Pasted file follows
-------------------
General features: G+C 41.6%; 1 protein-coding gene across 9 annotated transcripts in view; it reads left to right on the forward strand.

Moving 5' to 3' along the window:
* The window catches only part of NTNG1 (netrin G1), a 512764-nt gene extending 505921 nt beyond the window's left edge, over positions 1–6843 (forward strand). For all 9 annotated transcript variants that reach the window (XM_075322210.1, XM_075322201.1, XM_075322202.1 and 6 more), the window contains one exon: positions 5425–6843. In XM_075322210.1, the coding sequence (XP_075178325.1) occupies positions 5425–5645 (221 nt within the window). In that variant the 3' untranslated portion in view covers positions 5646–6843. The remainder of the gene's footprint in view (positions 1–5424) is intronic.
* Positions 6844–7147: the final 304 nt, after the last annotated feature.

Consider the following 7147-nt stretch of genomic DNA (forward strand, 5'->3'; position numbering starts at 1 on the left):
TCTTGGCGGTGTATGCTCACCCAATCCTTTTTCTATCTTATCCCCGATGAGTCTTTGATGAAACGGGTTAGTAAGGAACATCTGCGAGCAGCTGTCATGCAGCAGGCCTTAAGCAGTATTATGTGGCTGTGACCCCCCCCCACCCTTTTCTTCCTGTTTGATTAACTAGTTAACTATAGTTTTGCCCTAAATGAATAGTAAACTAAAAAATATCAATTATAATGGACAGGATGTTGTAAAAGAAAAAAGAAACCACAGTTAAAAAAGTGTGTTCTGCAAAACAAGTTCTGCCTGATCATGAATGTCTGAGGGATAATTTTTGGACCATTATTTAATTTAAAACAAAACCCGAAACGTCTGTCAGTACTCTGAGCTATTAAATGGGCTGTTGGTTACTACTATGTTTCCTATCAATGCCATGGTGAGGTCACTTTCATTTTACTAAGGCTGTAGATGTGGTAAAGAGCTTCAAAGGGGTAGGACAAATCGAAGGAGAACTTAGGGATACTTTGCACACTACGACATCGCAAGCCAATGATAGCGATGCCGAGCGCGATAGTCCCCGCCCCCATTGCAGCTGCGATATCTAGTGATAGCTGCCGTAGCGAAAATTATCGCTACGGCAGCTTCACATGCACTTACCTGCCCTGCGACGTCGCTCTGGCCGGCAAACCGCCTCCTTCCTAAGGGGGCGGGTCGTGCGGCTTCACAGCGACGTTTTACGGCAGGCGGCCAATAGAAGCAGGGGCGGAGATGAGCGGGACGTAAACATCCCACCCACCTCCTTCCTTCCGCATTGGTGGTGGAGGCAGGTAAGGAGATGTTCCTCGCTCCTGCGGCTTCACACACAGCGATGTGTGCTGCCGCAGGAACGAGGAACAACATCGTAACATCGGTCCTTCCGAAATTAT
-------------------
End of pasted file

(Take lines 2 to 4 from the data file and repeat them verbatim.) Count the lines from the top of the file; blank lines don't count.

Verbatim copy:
Moving 5' to 3' along the window:
* The window catches only part of NTNG1 (netrin G1), a 512764-nt gene extending 505921 nt beyond the window's left edge, over positions 1–6843 (forward strand). For all 9 annotated transcript variants that reach the window (XM_075322210.1, XM_075322201.1, XM_075322202.1 and 6 more), the window contains one exon: positions 5425–6843. In XM_075322210.1, the coding sequence (XP_075178325.1) occupies positions 5425–5645 (221 nt within the window). In that variant the 3' untranslated portion in view covers positions 5646–6843. The remainder of the gene's footprint in view (positions 1–5424) is intronic.
* Positions 6844–7147: the final 304 nt, after the last annotated feature.